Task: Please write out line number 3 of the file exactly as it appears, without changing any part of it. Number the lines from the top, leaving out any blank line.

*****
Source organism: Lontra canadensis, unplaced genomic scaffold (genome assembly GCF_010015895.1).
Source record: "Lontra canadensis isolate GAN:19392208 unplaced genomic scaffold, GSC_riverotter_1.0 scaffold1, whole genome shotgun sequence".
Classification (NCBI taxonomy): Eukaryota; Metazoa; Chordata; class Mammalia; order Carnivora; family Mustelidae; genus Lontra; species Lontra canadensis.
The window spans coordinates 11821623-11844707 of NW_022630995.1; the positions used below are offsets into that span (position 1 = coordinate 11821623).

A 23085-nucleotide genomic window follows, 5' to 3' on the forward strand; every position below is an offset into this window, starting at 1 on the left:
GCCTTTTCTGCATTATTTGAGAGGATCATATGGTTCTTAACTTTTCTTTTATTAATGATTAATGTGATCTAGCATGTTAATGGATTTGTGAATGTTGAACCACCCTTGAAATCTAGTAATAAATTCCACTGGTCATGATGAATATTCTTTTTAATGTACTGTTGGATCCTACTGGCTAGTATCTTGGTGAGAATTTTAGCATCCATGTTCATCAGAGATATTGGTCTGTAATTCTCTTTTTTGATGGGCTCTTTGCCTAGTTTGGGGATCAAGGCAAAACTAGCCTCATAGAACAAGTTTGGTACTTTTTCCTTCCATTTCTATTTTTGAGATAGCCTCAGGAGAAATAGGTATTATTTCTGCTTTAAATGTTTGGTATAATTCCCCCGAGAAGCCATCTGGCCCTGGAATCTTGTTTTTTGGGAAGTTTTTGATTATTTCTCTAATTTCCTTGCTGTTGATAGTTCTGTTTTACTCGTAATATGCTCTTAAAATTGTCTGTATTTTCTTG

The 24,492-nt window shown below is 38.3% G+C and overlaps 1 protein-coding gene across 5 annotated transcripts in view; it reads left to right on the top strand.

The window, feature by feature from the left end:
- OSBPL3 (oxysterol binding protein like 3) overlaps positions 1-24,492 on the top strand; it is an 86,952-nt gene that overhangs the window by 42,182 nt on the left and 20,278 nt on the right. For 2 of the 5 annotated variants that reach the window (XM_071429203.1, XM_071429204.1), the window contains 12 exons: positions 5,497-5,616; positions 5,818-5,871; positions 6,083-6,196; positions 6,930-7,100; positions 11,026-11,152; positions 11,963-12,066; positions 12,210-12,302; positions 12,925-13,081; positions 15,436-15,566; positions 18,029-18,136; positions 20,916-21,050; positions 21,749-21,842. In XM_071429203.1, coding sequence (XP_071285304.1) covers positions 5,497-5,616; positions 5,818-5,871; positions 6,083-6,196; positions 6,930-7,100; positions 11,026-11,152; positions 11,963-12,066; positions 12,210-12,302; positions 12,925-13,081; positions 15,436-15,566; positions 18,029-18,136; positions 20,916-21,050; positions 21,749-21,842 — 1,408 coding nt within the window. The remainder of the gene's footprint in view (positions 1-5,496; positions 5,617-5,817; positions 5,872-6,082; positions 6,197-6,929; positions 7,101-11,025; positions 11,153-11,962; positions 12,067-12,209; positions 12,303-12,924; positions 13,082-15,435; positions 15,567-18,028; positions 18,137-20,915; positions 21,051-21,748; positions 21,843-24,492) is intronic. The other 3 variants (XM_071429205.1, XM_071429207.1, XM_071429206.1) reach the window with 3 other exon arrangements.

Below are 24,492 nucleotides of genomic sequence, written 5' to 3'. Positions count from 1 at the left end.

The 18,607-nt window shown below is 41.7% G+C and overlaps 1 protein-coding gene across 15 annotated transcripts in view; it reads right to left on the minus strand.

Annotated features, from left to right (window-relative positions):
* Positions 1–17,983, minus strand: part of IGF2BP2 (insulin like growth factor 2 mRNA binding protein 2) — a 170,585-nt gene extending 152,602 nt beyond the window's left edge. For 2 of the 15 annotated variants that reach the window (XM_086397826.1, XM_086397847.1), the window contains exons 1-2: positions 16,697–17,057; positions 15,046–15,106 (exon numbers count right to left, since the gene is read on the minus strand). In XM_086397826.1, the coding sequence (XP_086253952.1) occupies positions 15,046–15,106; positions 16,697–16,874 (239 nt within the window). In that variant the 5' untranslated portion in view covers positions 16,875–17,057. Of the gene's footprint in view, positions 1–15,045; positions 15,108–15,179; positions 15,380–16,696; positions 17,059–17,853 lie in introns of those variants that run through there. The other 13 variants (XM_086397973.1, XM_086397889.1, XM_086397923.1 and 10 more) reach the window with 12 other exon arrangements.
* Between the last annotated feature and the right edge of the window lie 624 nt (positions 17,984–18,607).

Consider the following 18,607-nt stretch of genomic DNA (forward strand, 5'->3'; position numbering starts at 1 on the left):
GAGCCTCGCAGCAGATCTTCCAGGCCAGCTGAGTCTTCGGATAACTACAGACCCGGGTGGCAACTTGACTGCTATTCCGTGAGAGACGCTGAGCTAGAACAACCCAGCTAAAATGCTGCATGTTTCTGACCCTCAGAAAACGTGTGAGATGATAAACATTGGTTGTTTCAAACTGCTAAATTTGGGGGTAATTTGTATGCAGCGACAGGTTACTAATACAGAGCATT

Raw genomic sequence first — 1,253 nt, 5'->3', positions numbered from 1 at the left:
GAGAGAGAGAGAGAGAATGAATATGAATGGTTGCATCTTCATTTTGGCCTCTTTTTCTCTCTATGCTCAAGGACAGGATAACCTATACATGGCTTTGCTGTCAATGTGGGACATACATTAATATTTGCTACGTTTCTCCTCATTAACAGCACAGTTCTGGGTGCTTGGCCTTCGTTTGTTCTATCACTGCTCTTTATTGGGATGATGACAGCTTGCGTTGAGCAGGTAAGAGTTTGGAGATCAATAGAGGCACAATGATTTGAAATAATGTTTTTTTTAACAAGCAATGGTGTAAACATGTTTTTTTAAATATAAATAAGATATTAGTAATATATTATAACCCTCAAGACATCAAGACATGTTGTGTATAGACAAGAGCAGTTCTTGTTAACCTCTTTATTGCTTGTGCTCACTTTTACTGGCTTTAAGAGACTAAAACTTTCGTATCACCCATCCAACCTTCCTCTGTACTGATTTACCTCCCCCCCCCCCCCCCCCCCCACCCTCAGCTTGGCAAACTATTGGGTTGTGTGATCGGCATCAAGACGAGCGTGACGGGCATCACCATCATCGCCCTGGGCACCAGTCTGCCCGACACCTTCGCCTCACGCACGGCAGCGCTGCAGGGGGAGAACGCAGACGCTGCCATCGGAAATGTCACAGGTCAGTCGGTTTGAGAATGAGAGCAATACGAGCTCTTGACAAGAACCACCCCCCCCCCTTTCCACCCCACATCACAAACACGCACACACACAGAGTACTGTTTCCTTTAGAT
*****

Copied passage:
Classification (NCBI taxonomy): Eukaryota; Metazoa; Chordata; class Mammalia; order Carnivora; family Mustelidae; genus Lontra; species Lontra canadensis.